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A History of Germany by Bayard Taylor

Henry Raspe and William of Holland


events which followed the death of Konrad IV. illustrate the corrupt condition of both Church and State at that time. The money which Pope Innocent IV. so freely expended in favor of the anti-kings, Henry Raspe and William of Holland, had already taught the Electors the advantage of selling their votes: so, when William was slain by the farmers of Friesland, and no German prince seemed to care much for the title of Emperor (since each already had independent power over his own territory), the high dignity so recently possessed by Frederick II., was put up at auction. Two bidders made their appearance, Richard of Cornwall, brother of Henry III. of England, and king Alphonso of Castile, surnamed "the Wise." The Archbishop of Cologne was the business agent of the former: he received 12,000 silver marks for himself, and eight or nine thousand apiece for the Dukes of Bavaria, the Archbishop of Mayence, and several other electors. The Archbishop of Treves, in the name of king Alphonso, offered the king of Bohemia, the Dukes of Saxony and the Margrave of Brandenburg 20,000 marks each. Of course both purchasers were elected, and they were proclaimed kings of Germany almost at the same time. Alphonso never even visited his realm: Richard of Cornwall came to Aix-la-Chapelle, was formally crowned, and returned now and then, whenever the produce of his tin-mines in Cornwall enabled him to pay for an enthusiastic reception by the people. He never attempted, however, to govern Germany, for
he probably had intelligence enough to see that any such attempt would be disregarded.

[Sidenote: 1256.]

This period was afterwards called by the people "the Evil Time when there was no Emperor"--and, in spite of the two kings, who had fairly paid for their titles, it is known in German history as "the Interregnum." It was a period of change and confusion, when each prince endeavored to become an absolute ruler, and the knights, in imitating them, became robbers; when the free cities, encouraged by the example of Italy, united in self-defence, and the masses of the people, although ground to the dust, began to dream again of the rights which their ancestors had possessed a thousand years before.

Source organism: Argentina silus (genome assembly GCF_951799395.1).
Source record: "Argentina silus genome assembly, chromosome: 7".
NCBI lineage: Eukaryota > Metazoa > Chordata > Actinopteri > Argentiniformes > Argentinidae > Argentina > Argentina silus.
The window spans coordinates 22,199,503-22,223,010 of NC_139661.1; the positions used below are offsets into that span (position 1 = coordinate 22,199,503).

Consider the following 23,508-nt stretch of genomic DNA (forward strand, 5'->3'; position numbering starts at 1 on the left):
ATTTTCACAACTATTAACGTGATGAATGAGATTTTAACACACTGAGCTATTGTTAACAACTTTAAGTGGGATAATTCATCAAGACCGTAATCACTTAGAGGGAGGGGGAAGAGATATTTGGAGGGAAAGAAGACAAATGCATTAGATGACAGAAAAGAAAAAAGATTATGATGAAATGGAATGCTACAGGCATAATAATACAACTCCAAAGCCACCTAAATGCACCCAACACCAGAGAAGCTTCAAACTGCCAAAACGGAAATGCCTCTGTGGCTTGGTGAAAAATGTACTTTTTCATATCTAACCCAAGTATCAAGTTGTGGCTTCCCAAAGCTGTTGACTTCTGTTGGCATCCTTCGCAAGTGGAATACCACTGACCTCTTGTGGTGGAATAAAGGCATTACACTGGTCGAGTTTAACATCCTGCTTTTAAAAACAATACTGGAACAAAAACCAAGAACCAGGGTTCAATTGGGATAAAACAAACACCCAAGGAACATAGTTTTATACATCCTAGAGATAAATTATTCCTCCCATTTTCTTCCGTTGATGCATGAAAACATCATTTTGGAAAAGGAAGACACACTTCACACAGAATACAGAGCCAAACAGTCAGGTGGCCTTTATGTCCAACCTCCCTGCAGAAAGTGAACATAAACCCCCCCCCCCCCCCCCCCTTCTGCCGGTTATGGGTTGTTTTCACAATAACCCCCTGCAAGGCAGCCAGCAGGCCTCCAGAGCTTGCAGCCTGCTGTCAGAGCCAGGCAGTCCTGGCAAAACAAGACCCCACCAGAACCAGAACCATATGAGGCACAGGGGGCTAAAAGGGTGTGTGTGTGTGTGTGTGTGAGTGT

First of all, the great change wrought in Europe by the Crusades was beginning to be felt by all classes of society. The attempt to retain possession of Palestine, which lasted nearly two hundred years,--from the march of the First Crusade in 1096 to the fall of Acre in 1291,--cost Europe, it is estimated, six millions of lives, and an immense amount of treasure. The Roman Church favored the undertaking in every possible way, since each Crusade instantly and greatly strengthened its power; yet the result was the reverse of what the Church hoped for, in the end. The bravery, intelligence and refined manners of the Saracens made a great impression on the Christian knights, and they soon began to imitate those whom they had at first despised. New branches of learning, especially astronomy, mathematics and medicine, were brought to Europe from the East; more luxurious habits of life, giving rise to finer arts of industry, followed; and commerce, compelled to supply the Crusaders and Christian colonists at such a distance, was rapidly developed to an extent unknown since the fall of the Roman Empire.

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